Broughton Sanctuary wins the prestigious John Boddy Award at the 2022 Great Yorkshire Show

14 July 2022

The 160 hectare tree planting scheme at Broughton Sanctuary on the Broughton Hall Estate, supported and funded by the White Rose Forest, has won the prestigious forestry trophy at the 2022 Great Yorkshire Show.

The John Boddy Award celebrates and rewards excellence in forestry creation, design and management in Yorkshire, with a different theme each year and this year focuses on woodland creation.

Planted during the 2021 season, the tree planting at Broughton Sanctuary marks the beginning of an ambitious nature recovery programme that will transform a third of this 1200-hectare estate. The new woodland will increase diversity, provide a high-quality retreat for visitors, and reduce flood risk further down the Aire catchment, as far as Leeds City Centre.

The Award is organised and judged by the Yorkshire Agricultural Society, Royal Forestry Society and Forestry Commission and this year attracted the highest number of entries in recent years, demonstrating the huge variety of different types of planting schemes being developed in the region, from large-scale productive woodland, to reclaimed pits and golf courses, to smaller scale amenity woodlands.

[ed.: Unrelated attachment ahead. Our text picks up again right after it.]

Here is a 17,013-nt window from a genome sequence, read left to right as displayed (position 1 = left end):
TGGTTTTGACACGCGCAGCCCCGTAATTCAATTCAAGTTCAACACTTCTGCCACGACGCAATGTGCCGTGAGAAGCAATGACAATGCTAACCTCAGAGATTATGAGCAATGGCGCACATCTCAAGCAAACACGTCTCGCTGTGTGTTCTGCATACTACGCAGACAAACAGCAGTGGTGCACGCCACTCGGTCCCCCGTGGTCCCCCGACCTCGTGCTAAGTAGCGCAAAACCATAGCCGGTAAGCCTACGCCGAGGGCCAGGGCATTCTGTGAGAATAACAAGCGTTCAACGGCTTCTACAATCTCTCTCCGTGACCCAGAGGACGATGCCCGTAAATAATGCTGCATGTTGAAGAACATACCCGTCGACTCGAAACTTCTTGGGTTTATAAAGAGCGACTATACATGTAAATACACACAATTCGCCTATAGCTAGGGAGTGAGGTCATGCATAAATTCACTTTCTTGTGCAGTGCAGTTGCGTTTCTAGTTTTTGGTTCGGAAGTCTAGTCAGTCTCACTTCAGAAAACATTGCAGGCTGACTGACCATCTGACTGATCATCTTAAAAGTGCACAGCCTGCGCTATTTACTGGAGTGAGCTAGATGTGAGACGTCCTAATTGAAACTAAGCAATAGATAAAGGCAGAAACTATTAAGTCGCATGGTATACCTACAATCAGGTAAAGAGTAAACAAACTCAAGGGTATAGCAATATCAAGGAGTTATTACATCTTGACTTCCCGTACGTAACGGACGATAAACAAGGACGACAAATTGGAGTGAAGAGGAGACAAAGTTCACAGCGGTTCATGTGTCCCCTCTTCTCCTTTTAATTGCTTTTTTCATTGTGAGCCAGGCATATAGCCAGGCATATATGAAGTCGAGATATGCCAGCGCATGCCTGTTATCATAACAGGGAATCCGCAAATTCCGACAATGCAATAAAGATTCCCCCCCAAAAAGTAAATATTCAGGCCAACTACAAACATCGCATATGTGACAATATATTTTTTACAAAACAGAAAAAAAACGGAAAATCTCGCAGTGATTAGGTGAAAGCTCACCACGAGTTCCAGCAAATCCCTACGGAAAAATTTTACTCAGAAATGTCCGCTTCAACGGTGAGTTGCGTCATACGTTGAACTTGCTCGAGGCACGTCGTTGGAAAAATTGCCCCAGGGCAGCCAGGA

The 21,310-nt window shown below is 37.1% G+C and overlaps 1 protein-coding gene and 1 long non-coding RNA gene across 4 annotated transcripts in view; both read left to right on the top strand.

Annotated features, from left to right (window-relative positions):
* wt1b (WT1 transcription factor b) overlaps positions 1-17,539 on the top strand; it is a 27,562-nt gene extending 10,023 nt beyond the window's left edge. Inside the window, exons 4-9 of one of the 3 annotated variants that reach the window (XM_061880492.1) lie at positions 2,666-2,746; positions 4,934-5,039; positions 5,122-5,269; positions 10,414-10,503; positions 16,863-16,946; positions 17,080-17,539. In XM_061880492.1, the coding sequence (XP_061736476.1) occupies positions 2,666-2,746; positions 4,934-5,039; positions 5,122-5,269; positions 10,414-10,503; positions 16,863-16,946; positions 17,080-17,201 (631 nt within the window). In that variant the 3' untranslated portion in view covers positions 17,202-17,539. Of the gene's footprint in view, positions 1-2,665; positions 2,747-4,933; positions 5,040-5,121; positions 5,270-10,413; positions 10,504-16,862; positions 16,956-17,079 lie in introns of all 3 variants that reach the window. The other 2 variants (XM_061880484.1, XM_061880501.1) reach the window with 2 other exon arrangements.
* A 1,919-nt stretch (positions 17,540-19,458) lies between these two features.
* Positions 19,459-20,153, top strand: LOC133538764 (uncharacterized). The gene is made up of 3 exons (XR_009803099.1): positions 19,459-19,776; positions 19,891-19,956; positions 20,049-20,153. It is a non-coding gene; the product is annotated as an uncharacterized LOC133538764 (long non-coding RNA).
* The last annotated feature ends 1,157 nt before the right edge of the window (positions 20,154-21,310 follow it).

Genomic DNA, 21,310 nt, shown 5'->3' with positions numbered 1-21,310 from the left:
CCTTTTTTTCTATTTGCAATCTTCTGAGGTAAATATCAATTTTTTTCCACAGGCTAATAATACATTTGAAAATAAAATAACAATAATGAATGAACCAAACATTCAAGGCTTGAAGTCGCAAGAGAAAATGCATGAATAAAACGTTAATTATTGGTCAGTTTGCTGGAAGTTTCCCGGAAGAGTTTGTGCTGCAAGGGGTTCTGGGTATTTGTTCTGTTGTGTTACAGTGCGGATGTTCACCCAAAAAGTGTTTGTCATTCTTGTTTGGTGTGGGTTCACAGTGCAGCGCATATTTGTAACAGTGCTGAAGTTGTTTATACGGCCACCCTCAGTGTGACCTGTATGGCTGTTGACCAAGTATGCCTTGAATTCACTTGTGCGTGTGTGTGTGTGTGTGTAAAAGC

Funding and support for planning and planting the new woodland was provided by the White Rose Forest, the community forest for North and West Yorkshire. The White Rose Forest funded the planting via the England’s Community Forests Trees for Climate programme, part of the Government’s multi-million pound Nature for Climate fund. Trees for Climate can provide some of the most competitive woodland creation funding available for woodland creation projects within any community forest area in England.

The entries were judged by Tim Tolliss of the Yorkshire Agricultural Society, Ben Scotting of the Royal Forestry Society and Sam Cooper of the Forestry Commission, who were impressed by the scale, vision, and professionalism of the Broughton Sanctuary scheme in a location that has traditionally not seen large-scale planting schemes coming forward.

They said the trees were healthy and looked to be establishing well, with provision for recolonisation, and the planting was sympathetic to the existing landscape, and they noted the commitment by the estate to partnership working and engagement with a range of other agencies and individuals.

Three other schemes were named as finalists and highly commended by judges. These were  Howgill Side woodland in Beamsley; Howe End in Danby; and Silver Hill in Aske.

Sam Cooper, Partnership and Expertise Manager at Forestry Commission and one of the judges said: ‘’These exemplary schemes demonstrate the huge variety of benefits that new woodlands can bring, from carbon sequestration, to improving biodiversity, to helping to reduce flooding. They also highlight what can be achieved when landowners with commitment and vision work with forestry sector professionals and agencies to help make that vision a reality.

‘’I congratulate the team at Broughton, as well as our other worthy applicants, and look forward to seeing these schemes grow well into the future. ‘’

Find out more about our woodland creation project at Broughton Sanctuary: